...her novels were unique in that they spoke for ordinary Asian people.
...the first American woman to win the Nobel Prize for Literature.

Pearl S. Buck actually wrote many novels. The one she is most known for, The Good Earth, is actually the first part of a trilogy.

The Good Earth is Buck’s classic story of Wang Lung, a Chinese peasant farmer, and his wife, O-lan, a former slave. With luck and hard work, the couple’s fortunes improve over the years: They are blessed with sons, and save steadily until one day they can afford to buy property in the House of Wang—the very house in which O-lan used to work. But success brings with it a new set of problems. Wang soon finds himself the target of jealousy, and as good harvests come and go, so does the social order. Will Wang’s family cherish the estate after he’s gone? And can his material success, the bedrock of his life, guarantee anything about his soul?

The sequel to The Good Earth is Sons, and is followed by A House Divided.

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___________

I can recommend the Massie's "Land of the Firebird." It's a love letter to pre-revolutionary Russian Culture. You've probably all read it already, because you read a LOT, but it's one of the few books I've read more than once.

Posted by: Flyover. at November 21, 2021 09:11 AM (Rbu5d)

The Amazon blurb for Land of the Firebird: The Beauty of Old Russia sounds like it came from a glowing review:

'Land of the Firebird' is a WONDERFUL and ENGAGING in-depth look of Russian history from 987-1917, spanning the ascension of Vlad and the Orthodox Church to right before the Revolution. With colorful prose Suzanne Massie details the variety of Russian existence--tsars and serfs and merchant-princes and babushkas--no stone is left uncovered as she cross-references nearly a thousands years, writing with equal consideration of art, poetry, country-life, court-life, politics and its myriad games, myths and legends, influence "outside the sphere."

It is not an inexpensive book. You might do better if you could live with picking up a used copy.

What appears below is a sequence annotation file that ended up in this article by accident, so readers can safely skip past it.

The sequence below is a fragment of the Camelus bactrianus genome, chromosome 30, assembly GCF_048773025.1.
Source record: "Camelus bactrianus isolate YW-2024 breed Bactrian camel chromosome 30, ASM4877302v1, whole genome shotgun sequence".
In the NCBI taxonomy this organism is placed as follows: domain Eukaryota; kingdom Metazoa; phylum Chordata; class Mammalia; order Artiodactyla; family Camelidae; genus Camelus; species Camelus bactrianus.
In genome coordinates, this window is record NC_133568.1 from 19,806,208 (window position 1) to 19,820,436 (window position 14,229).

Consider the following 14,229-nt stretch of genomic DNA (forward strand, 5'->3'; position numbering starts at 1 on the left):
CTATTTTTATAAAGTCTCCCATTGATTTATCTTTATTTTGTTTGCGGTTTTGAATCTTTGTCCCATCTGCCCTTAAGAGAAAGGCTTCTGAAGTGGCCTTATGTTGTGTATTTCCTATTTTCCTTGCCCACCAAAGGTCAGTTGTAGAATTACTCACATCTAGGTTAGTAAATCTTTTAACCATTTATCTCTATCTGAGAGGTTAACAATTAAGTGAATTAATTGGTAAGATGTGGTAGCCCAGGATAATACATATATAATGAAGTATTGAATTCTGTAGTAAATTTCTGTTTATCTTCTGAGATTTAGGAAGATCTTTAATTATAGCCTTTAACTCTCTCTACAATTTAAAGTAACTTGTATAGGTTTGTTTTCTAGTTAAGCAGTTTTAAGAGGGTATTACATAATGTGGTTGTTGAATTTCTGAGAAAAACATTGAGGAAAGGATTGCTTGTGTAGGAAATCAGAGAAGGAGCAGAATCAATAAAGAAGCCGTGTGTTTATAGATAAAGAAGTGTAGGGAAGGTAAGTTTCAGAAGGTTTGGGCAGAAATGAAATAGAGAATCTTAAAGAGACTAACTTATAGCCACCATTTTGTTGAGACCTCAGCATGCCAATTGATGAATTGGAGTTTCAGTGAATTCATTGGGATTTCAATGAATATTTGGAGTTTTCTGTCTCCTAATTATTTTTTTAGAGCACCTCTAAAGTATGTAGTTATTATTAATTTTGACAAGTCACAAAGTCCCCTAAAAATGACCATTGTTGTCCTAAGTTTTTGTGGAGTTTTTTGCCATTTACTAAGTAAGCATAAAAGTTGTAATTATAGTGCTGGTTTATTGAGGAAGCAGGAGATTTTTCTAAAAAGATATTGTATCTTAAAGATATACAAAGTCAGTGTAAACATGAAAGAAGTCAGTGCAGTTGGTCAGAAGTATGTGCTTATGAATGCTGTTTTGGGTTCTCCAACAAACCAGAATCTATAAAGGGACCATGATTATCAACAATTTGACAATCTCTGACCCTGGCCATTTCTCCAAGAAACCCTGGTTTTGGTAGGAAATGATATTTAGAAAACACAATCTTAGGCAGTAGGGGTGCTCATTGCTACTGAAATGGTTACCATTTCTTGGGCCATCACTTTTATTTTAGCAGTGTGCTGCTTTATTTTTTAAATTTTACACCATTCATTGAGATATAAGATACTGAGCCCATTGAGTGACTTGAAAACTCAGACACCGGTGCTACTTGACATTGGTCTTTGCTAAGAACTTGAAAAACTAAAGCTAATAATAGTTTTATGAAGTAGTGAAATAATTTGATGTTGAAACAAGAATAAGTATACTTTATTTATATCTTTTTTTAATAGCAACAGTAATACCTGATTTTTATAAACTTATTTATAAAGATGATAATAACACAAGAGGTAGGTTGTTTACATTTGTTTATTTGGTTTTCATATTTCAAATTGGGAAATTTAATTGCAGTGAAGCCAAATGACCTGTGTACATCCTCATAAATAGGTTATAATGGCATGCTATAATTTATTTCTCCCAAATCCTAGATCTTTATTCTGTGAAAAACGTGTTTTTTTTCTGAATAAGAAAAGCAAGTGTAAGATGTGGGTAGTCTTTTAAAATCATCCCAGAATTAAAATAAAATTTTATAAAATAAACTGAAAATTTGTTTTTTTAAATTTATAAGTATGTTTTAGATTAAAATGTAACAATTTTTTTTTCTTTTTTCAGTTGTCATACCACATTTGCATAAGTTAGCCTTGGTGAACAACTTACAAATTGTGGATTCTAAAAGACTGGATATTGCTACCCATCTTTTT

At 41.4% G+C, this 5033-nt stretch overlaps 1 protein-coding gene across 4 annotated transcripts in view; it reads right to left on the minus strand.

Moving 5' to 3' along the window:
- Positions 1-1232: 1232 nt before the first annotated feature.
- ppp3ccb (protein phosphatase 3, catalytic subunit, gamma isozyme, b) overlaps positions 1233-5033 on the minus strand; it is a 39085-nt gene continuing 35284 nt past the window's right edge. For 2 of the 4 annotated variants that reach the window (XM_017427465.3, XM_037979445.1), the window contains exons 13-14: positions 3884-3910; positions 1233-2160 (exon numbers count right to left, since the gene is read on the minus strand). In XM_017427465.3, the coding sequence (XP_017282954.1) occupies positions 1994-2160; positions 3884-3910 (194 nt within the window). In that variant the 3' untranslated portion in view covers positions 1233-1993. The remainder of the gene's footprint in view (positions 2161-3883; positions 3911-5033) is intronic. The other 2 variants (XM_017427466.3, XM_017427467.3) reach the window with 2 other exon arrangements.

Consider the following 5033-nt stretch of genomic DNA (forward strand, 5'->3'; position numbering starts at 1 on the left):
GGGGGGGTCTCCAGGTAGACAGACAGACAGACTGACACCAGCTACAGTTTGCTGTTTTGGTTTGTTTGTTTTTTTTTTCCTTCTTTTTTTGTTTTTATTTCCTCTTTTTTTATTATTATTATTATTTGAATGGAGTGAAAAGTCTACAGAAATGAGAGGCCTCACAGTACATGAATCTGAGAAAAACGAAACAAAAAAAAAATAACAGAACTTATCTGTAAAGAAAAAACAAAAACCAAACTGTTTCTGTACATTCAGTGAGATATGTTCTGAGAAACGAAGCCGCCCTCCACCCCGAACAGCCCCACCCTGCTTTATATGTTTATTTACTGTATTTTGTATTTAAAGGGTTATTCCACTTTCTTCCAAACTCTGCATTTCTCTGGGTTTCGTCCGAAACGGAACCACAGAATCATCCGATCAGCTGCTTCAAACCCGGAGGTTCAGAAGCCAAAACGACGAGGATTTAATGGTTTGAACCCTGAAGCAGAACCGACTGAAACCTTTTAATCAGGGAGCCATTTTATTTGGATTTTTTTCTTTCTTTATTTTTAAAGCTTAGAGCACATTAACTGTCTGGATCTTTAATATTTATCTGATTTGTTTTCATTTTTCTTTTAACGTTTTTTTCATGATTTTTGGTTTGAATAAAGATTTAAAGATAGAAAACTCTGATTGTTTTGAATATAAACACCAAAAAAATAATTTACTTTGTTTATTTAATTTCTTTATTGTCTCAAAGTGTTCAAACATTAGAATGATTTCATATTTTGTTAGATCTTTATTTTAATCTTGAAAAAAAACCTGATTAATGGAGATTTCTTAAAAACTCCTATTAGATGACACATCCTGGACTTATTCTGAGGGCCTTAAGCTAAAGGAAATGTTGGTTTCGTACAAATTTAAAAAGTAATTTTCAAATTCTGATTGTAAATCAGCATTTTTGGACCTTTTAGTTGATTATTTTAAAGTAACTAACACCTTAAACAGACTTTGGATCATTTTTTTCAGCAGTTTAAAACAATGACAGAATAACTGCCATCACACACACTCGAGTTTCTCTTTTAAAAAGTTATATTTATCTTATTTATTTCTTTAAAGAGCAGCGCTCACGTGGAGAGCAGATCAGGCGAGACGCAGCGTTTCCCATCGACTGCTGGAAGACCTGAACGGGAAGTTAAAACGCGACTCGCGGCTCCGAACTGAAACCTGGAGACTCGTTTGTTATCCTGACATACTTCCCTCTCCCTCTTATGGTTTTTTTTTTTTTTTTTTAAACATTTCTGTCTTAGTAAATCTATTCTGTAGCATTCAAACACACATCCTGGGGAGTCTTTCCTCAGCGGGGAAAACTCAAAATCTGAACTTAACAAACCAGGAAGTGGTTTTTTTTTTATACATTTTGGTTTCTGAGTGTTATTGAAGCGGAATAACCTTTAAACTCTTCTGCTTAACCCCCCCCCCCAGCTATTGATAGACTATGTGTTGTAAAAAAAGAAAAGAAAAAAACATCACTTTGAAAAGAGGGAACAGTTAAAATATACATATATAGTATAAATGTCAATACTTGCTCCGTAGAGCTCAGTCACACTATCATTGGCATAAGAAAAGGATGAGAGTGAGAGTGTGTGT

___________

So, did you know that Thomas Jefferson wanted to establish a democracy in the Pacific Northwest? Well, it was news to me, and little known today, but at the beginning of the 19th Century it was all the talk. I'm reading Peter Stark's "Astoria: Astor and Jefferson's Lost Pacific Empire". The Astoria Expedition, financed by fur freak John Jacob Astor, followed closely on the heels of the Lewis and Clark Expedition. But unlike that famous venture, almost everything on this trip went wrong.

Posted by: All Hail Eris, She-Wolf of the 'Ettes 'Ettes at November 21, 2021 09:16 AM (Dc2NZ)

No, I did not know this. So let's take a look at Astoria: Astor and Jefferson's Lost Pacific Empire: A Tale of Ambition and Survival on the Early American Frontier:

Six years after Lewis and Clark's began their journey to the Pacific Northwest, two of the Eastern establishment's leading figures, John Jacob Astor and Thomas Jefferson, turned their sights to founding a colony akin to Jamestown on the West Coast and transforming the nation into a Pacific trading power. Author and correspondent for Outside magazine Peter Stark recreates this pivotal moment in American history for the first time for modern readers, drawing on original source material to tell the amazing true story of the Astor Expedition.

But the cost, in human lives, was high. Of the more than one hundred-forty members of the two advance parties that reached the West Coast—one crossing the Rockies, the other rounding Cape Horn—nearly half perished by violence. Others went mad. The enterprise was short-lived, but changed everything.

___________

If you like, you can follow me on Twitter, where I make the occasional snarky comment.

___________

So that's all for this week. As always, book thread tips, suggestions, bribes, insults, threats, ugly pants pics and moron library submissions may be sent to OregonMuse, Proprietor, AoSHQ Book Thread, at the book thread e-mail address: aoshqbookthread, followed by the 'at' sign, and then 'G' mail, and then dot cee oh emm.

What have you all been reading this week? Hopefully something good, because, as you all know, life is too short to be reading lousy books.

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posted by OregonMuse at 09:00 AM